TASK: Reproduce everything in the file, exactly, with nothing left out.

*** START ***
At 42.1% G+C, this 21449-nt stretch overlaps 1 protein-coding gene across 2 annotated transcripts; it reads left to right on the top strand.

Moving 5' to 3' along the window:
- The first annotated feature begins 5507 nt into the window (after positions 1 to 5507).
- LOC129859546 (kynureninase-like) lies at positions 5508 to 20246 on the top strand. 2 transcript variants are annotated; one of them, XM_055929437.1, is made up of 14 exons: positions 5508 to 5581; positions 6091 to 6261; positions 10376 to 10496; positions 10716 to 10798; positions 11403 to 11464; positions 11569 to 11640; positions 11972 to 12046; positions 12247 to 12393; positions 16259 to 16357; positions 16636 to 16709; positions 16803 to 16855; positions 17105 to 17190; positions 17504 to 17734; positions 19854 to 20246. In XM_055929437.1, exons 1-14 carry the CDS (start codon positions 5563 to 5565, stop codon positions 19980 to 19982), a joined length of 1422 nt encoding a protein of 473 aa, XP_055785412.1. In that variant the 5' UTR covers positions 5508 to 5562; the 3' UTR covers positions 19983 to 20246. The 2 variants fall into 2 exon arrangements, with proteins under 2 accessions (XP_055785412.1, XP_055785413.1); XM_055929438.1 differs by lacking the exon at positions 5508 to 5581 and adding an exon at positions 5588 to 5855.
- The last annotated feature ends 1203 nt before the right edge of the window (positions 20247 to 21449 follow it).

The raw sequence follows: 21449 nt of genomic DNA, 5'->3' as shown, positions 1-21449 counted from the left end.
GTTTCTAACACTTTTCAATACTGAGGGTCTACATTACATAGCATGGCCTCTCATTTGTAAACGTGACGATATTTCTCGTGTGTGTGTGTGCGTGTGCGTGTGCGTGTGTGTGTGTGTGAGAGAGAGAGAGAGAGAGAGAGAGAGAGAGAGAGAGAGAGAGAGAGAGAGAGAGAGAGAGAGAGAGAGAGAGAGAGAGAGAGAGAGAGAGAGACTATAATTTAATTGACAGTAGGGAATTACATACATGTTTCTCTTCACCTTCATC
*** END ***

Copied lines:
At 42.1% G+C, this 21449-nt stretch overlaps 1 protein-coding gene across 2 annotated transcripts; it reads left to right on the top strand.

Moving 5' to 3' along the window:
- The first annotated feature begins 5507 nt into the window (after positions 1 to 5507).
- LOC129859546 (kynureninase-like) lies at positions 5508 to 20246 on the top strand. 2 transcript variants are annotated; one of them, XM_055929437.1, is made up of 14 exons: positions 5508 to 5581; positions 6091 to 6261; positions 10376 to 10496; positions 10716 to 10798; positions 11403 to 11464; positions 11569 to 11640; positions 11972 to 12046; positions 12247 to 12393; positions 16259 to 16357; positions 16636 to 16709; positions 16803 to 16855; positions 17105 to 17190; positions 17504 to 17734; positions 19854 to 20246. In XM_055929437.1, exons 1-14 carry the CDS (start codon positions 5563 to 5565, stop codon positions 19980 to 19982), a joined length of 1422 nt encoding a protein of 473 aa, XP_055785412.1. In that variant the 5' UTR covers positions 5508 to 5562; the 3' UTR covers positions 19983 to 20246. The 2 variants fall into 2 exon arrangements, with proteins under 2 accessions (XP_055785412.1, XP_055785413.1); XM_055929438.1 differs by lacking the exon at positions 5508 to 5581 and adding an exon at positions 5588 to 5855.
- The last annotated feature ends 1203 nt before the right edge of the window (positions 20247 to 21449 follow it).

The raw sequence follows: 21449 nt of genomic DNA, 5'->3' as shown, positions 1-21449 counted from the left end.
GTTTCTAACACTTTTCAATACTGAGGGTCTACATTACATAGCATGGCCTCTCATTTGTAAACGTGACGATATTTCTCGTGTGTGTGTGTGCGTGTGCGTGTGCGTGTGTGTGTGTGTGAGAGAGAGAGAGAGAGAGAGAGAGAGAGAGAGAGAGAGAGAGAGAGAGAGAGAGAGAGAGAGAGAGAGAGAGAGAGAGAGAGAGAGAGAGAGACTATAATTTAATTGACAGTAGGGAATTACATACATGTTTCTCTTCACCTTCATC